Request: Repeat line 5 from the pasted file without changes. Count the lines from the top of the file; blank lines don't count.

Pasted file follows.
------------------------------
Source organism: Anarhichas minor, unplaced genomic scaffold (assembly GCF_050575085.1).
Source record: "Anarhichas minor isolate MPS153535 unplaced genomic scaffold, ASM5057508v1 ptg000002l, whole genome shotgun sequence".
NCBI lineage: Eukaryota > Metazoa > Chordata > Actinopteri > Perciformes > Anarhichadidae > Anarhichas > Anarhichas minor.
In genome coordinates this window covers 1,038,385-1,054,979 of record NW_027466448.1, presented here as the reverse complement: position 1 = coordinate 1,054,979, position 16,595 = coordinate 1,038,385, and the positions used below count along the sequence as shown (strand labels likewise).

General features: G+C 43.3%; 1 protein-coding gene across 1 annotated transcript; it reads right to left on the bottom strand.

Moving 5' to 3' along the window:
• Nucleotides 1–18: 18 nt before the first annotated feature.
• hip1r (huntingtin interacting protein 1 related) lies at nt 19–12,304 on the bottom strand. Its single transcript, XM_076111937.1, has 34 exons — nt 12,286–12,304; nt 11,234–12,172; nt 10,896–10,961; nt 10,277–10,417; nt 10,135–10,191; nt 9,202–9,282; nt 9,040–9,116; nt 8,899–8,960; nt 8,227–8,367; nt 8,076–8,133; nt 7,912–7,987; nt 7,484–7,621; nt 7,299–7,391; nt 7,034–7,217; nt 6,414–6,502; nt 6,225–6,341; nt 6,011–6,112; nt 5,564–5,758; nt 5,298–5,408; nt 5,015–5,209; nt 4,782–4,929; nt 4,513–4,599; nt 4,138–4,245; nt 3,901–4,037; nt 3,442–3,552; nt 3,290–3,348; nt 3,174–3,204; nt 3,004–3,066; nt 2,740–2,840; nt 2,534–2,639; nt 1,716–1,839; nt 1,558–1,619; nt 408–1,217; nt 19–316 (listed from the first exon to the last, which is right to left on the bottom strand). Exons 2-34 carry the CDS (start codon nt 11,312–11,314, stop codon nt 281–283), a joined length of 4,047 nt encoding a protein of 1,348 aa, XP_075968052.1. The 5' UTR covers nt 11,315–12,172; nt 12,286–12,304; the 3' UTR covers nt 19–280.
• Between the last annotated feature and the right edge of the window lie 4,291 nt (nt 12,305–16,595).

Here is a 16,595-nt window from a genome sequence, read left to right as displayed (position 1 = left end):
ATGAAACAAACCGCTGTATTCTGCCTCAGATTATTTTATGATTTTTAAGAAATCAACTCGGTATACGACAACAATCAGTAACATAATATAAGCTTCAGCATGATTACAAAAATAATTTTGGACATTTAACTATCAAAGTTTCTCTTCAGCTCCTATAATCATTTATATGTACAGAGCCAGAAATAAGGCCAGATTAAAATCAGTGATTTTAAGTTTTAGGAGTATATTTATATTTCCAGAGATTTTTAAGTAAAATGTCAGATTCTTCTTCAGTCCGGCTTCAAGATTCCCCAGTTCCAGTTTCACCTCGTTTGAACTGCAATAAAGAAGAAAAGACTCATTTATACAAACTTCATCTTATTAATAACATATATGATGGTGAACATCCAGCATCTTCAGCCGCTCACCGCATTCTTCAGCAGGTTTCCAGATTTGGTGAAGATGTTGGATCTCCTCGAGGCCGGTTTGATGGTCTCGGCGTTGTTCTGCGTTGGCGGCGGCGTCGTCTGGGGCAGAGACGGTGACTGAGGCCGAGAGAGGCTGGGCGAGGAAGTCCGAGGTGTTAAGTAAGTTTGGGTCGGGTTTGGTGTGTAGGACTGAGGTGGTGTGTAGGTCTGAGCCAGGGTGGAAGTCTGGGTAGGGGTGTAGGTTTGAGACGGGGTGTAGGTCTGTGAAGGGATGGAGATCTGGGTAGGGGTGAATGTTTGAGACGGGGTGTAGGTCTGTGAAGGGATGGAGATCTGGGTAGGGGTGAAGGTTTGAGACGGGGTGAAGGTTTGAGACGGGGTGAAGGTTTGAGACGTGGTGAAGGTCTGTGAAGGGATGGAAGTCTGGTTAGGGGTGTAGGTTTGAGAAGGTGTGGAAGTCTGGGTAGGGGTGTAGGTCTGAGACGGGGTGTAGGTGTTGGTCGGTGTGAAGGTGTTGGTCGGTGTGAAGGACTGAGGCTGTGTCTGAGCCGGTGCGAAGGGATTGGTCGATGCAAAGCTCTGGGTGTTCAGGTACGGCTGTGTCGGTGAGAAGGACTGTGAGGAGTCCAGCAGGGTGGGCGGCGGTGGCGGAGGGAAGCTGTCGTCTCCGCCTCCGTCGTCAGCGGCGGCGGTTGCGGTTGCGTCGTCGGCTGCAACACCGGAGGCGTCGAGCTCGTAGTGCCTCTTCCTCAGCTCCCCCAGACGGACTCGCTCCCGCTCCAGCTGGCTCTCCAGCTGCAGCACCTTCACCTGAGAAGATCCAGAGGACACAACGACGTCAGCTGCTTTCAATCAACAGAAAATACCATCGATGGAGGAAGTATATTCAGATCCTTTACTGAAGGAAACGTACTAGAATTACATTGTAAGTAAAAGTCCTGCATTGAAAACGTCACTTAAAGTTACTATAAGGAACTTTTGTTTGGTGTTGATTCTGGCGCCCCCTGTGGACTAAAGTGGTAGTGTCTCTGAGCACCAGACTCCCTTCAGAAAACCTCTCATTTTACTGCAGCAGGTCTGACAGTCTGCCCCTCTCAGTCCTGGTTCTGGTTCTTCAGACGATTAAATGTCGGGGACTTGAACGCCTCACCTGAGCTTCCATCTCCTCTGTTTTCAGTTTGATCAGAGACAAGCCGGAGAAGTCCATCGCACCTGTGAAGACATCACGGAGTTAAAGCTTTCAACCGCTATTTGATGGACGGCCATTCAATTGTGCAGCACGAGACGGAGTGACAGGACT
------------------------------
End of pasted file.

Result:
General features: G+C 43.3%; 1 protein-coding gene across 1 annotated transcript; it reads right to left on the bottom strand.